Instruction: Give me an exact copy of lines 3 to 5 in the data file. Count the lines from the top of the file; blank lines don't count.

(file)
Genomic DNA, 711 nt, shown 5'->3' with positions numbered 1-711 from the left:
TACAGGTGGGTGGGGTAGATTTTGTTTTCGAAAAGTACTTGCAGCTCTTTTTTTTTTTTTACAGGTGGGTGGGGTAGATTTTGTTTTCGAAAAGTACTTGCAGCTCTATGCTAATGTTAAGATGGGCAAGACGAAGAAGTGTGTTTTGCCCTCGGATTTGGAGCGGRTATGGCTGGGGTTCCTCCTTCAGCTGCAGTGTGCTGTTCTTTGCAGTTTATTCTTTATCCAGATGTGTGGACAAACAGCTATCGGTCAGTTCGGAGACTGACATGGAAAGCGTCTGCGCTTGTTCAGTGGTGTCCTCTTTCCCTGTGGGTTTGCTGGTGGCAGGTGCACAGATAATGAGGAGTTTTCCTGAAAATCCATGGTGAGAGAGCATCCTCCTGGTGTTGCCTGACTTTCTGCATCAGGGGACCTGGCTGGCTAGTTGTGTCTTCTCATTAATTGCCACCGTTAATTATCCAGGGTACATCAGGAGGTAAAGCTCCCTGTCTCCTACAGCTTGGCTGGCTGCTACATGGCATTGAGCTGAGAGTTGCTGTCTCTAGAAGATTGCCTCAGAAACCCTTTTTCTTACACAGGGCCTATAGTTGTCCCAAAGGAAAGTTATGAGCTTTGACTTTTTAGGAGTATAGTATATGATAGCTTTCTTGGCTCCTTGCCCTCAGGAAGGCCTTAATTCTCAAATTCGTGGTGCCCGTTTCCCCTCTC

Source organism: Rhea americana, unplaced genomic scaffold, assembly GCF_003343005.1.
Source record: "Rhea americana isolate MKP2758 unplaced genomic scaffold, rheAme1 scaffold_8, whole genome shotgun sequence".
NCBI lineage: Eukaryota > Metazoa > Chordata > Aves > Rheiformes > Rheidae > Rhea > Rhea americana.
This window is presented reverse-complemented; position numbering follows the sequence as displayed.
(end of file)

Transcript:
Source organism: Rhea americana, unplaced genomic scaffold, assembly GCF_003343005.1.
Source record: "Rhea americana isolate MKP2758 unplaced genomic scaffold, rheAme1 scaffold_8, whole genome shotgun sequence".
NCBI lineage: Eukaryota > Metazoa > Chordata > Aves > Rheiformes > Rheidae > Rhea > Rhea americana.